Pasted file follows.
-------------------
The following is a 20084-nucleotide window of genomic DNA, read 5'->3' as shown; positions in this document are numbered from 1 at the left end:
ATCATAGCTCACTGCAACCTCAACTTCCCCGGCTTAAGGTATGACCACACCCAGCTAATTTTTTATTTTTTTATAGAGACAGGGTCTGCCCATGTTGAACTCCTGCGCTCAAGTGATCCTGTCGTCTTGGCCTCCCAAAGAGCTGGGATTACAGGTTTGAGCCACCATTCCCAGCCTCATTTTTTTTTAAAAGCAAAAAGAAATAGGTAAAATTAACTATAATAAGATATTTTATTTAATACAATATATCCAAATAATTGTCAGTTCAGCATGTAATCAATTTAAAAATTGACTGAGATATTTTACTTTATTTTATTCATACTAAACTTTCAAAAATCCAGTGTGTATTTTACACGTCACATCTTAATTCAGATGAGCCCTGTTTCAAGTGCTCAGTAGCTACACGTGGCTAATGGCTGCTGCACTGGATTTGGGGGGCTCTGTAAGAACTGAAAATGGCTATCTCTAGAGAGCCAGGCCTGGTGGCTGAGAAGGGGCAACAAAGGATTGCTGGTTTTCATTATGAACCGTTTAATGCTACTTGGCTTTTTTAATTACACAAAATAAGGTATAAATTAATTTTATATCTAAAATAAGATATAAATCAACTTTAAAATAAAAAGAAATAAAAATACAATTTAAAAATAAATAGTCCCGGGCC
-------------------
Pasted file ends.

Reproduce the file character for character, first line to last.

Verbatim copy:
The following is a 20084-nucleotide window of genomic DNA, read 5'->3' as shown; positions in this document are numbered from 1 at the left end:
ATCATAGCTCACTGCAACCTCAACTTCCCCGGCTTAAGGTATGACCACACCCAGCTAATTTTTTATTTTTTTATAGAGACAGGGTCTGCCCATGTTGAACTCCTGCGCTCAAGTGATCCTGTCGTCTTGGCCTCCCAAAGAGCTGGGATTACAGGTTTGAGCCACCATTCCCAGCCTCATTTTTTTTTAAAAGCAAAAAGAAATAGGTAAAATTAACTATAATAAGATATTTTATTTAATACAATATATCCAAATAATTGTCAGTTCAGCATGTAATCAATTTAAAAATTGACTGAGATATTTTACTTTATTTTATTCATACTAAACTTTCAAAAATCCAGTGTGTATTTTACACGTCACATCTTAATTCAGATGAGCCCTGTTTCAAGTGCTCAGTAGCTACACGTGGCTAATGGCTGCTGCACTGGATTTGGGGGGCTCTGTAAGAACTGAAAATGGCTATCTCTAGAGAGCCAGGCCTGGTGGCTGAGAAGGGGCAACAAAGGATTGCTGGTTTTCATTATGAACCGTTTAATGCTACTTGGCTTTTTTAATTACACAAAATAAGGTATAAATTAATTTTATATCTAAAATAAGATATAAATCAACTTTAAAATAAAAAGAAATAAAAATACAATTTAAAAATAAATAGTCCCGGGCC